Or, Why One Year Later I’m Still Not Interested in a Traditional Publishing Contract
I had the conversation with my husband over drinks a few nights ago about why I feel like self-publishing was the right move for me, and why I have no interest in a traditional publishing contract right now. A bit less than a year ago, I decided to put up a couple novellas as an experiment, to see if I could and to start taking actual steps to make my dream happen–to move it from a dream to a goal I was actively pursuing.
The upshot of the conversation was that I’m happy with my choice, despite having made only about $30 so far, because I would rather give my work away than let someone exploit me.
My issue with traditional publishing is that I think the money-sharing is extremely unequal, with the publisher taking the lion’s share of the profits. It reminds me of Shark Tank, where entrepreneurs have to choose between financing their dream for the price of losing the controlling share of their company, or not securing the money they need to make their dream a reality. That is the deal traditional publishers offer most authors: they’ll pay an advance that is not anywhere approaching the glamourous live-off-one-advance-a-year level most people thing writers get, and that’s the part of the sales you get 50% royalties for. Everything after the advance–AKA, everything after the point where the publisher has made back their money–they offer something more like 17% (because it is 25% of net, AKA cost after distributor takes their cut). While I understand the idea that if the publisher put up the money to put the book together and distribute it to the public, they deserve to make a nice profit, the fact that they would pay LESS on the pure-profit part of the book than on the paying-back-its-expenses part just raises my hackles. That feels predatory, and I do not take attempts to victimize me particularly well.
With ebooks the justification of physical costs is ripped away to expose the predation for what it is. I’ve run the math on what an ebook actually costs a publisher (well, assuming they can function with any modicum of efficiency as a business, which may be assuming way too much, but that it is scarcely my problem if they have a bureaucratic overload of employees and rules). The break-even point is fairly low, and once the advance has earned out (since earning back the advance is generally the only part of sales where an author can get 50% royalty) the publisher doesn’t even have the costs of creating and shipping the physical artifact to obfuscate their greed. Nope, they just sit there literally doing nothing else and getting 75% of the profits?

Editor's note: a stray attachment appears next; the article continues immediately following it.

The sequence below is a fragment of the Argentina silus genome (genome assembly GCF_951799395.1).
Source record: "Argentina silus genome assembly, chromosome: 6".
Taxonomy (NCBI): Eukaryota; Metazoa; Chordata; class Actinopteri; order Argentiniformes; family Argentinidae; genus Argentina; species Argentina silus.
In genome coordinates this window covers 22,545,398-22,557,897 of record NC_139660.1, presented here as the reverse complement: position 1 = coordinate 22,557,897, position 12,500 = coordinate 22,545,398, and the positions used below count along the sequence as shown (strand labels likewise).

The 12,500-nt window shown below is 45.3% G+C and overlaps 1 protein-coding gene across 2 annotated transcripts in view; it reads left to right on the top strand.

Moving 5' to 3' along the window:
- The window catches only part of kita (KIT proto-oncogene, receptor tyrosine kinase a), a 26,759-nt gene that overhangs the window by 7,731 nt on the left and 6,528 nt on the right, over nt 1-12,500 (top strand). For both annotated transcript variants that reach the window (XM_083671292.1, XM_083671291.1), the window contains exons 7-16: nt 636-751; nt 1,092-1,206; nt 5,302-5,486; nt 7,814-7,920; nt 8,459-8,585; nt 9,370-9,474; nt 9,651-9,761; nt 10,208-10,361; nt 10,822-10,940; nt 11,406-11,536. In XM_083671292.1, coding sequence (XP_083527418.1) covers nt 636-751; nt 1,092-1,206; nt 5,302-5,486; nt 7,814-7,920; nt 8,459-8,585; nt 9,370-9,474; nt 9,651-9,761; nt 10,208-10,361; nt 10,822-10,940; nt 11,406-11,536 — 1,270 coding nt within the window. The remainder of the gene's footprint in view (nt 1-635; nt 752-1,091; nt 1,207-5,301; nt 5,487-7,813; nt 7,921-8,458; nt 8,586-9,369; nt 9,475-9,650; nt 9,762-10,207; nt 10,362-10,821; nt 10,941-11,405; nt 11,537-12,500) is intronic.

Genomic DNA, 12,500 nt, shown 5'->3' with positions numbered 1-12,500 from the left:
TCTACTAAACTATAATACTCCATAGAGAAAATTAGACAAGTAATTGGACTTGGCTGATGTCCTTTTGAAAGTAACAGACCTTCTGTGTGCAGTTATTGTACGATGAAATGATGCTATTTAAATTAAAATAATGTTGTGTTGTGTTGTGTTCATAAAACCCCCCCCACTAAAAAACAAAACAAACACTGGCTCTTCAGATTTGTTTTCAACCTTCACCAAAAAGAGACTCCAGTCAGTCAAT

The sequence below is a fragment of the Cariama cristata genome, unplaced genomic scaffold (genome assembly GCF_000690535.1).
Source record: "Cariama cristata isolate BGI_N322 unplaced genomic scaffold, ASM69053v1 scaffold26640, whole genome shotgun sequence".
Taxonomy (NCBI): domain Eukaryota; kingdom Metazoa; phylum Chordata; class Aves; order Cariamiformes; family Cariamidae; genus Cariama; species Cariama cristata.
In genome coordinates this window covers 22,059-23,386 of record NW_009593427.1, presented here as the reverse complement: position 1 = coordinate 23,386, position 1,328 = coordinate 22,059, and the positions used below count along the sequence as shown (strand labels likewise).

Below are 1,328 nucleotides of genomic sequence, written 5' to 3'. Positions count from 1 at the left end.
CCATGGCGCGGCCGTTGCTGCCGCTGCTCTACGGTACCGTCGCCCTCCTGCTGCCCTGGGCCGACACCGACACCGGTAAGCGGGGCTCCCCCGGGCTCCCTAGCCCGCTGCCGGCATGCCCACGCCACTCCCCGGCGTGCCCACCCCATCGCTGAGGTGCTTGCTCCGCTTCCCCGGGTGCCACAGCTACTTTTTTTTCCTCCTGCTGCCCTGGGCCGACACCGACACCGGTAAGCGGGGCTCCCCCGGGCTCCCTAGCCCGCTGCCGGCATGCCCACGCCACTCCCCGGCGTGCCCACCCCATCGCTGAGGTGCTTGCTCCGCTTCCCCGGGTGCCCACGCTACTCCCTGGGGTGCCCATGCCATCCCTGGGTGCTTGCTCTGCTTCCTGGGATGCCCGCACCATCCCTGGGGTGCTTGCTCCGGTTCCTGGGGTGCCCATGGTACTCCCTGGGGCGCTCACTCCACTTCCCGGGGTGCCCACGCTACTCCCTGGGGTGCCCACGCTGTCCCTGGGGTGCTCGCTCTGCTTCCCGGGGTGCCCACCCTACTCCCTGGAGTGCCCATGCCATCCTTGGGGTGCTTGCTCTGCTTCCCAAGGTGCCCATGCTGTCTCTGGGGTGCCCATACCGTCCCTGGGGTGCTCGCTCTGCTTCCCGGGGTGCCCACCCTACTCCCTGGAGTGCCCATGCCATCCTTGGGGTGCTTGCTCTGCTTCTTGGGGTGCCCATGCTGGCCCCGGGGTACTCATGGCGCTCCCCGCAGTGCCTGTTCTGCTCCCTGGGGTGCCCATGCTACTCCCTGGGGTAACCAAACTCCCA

Not just no, but hell, no.
I really would rather give my work away than let someone else get paid the bulk of the money for my work. It’s what I’m doing right now, practically, with my first two ebooks being priced at 99 cents. I’m okay with it as long as no one else is making the money if I’m not.
I would not be okay with 35 cents for an ebook that was earning a publisher $1.70–almost five times as much for them as for me.
See, for me the issue is really less about money than it is about respect. I don’t feel respected by anyone who buys from me at a pittance and then makes a 500% profit on the venture. I work for a middleman in the real world, and our upcharge is no more than 30% and sometimes less. If a publisher were only going to upcharge 30% AND their expenses had to come out of that…AKA what Amazon KDP offers, and what Smashwords offers…I would be willing to do business with them. I am not saying I would need my publisher to not make any profit on my work; that’s as unrealistic a business arrangement for them as their current terms are for me.
The problem is that I believe in free markets and the idea that capitalism works because it’s not the exploitation of one person for the benefit of another, but rather mutually profitable arrangements that benefit both parties. Right now, with trad-publishing ebook terms being for-life-of-copyright and at less than 50% of cover, publishers do not offer a mutually profitable arrangement; they offer the illusion of one and laugh all the way to the bank. Publishers are literally doing what the anti-free-market types THINK all businesses are in the business of doing!
The businesswoman in me rebels at that. I would rather get all of no profits than a pittance of real profits, especially because right now I am not depending on making money, any money, from my work. I already have a job. I write on the side, because I love to write and feel like I have something to say with my words that other people might enjoy enough to pay for. I’m not going to stop writing just because I’m not making money. The money is a side benefit. But that doesn’t mean I will let anyone else make money in my stead, just because the money isn’t why I’m doing it. No. Either I make money, or no one does, the end.
And God bless Amazon and Smashwords and all the other ebook retailers who have leveled the playing field for self-publishing who have given me an option besides going voiceless or being exploited.